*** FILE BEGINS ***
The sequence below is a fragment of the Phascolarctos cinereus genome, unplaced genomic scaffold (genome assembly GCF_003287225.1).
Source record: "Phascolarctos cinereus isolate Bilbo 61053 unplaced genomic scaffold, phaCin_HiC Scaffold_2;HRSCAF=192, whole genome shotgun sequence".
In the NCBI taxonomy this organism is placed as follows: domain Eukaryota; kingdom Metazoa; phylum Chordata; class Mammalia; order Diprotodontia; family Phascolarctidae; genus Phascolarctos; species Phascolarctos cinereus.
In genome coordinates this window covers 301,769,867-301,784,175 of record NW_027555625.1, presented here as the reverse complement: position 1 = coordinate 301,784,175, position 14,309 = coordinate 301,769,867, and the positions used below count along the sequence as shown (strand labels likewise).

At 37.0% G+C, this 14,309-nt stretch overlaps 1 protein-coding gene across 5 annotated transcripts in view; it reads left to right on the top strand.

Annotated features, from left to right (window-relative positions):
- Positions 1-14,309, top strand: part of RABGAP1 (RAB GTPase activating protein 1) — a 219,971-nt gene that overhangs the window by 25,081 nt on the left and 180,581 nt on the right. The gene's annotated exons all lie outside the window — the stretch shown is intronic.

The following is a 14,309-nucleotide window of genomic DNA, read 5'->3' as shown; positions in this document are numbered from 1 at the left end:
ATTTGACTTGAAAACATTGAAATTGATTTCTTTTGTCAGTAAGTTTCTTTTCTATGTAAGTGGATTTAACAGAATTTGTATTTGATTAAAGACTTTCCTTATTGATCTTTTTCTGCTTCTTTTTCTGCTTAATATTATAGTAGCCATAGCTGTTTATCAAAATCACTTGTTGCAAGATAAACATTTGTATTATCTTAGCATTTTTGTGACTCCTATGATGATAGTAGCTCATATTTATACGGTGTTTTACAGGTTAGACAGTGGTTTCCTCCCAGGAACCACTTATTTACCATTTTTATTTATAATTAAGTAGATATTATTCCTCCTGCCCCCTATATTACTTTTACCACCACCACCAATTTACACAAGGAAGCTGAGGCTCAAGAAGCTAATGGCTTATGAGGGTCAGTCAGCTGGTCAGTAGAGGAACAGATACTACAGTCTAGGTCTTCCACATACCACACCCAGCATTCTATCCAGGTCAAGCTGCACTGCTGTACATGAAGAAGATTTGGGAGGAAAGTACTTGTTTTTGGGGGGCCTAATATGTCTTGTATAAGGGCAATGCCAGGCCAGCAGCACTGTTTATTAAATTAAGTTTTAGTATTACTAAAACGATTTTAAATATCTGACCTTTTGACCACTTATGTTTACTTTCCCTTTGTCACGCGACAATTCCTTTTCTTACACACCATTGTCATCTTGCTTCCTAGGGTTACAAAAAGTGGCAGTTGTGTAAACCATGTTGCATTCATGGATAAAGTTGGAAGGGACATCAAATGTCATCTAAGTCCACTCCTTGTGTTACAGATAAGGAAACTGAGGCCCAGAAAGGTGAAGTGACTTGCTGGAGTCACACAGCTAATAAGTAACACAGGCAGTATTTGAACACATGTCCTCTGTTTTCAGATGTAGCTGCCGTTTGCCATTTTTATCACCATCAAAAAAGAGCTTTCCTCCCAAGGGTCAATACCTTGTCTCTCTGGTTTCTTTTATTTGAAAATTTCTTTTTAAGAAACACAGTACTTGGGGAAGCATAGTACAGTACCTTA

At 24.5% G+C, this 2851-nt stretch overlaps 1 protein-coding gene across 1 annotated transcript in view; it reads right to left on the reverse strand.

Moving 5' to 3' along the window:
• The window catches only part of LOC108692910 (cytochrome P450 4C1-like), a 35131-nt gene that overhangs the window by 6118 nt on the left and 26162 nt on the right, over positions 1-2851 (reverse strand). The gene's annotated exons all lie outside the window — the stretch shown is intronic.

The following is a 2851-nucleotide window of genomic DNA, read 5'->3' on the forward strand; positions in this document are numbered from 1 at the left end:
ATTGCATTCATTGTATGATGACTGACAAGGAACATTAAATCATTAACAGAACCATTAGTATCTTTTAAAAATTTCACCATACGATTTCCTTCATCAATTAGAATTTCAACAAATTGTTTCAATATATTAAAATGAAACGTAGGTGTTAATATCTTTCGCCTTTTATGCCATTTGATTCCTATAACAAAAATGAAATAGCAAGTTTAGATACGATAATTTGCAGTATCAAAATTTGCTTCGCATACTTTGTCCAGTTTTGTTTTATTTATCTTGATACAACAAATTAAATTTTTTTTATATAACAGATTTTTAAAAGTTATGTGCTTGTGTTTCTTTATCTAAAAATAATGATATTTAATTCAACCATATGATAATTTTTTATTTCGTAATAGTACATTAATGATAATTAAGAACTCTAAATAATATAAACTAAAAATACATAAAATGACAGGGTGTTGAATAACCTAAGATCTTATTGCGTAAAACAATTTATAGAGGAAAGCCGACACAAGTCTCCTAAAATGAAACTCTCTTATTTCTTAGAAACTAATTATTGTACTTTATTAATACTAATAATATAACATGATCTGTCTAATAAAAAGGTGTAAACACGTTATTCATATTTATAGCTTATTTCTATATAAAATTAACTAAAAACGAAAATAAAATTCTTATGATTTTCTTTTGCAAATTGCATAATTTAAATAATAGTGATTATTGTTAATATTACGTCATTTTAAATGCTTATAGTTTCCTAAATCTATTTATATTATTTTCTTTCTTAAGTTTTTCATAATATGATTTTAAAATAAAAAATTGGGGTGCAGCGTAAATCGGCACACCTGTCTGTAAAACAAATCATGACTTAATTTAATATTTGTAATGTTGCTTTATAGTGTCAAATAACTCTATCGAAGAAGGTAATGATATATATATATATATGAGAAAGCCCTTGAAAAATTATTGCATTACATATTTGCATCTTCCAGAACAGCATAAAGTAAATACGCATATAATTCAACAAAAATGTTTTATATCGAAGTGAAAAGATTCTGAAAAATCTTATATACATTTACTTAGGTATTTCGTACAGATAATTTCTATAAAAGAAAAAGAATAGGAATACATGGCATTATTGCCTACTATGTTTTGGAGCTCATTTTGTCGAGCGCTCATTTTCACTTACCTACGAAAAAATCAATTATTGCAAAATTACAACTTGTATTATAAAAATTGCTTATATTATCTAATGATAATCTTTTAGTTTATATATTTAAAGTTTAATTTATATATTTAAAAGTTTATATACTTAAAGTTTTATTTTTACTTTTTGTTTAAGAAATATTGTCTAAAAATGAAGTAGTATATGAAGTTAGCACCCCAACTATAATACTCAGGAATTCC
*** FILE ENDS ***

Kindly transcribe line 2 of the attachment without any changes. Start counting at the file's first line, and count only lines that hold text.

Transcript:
Source record: "Phascolarctos cinereus isolate Bilbo 61053 unplaced genomic scaffold, phaCin_HiC Scaffold_2;HRSCAF=192, whole genome shotgun sequence".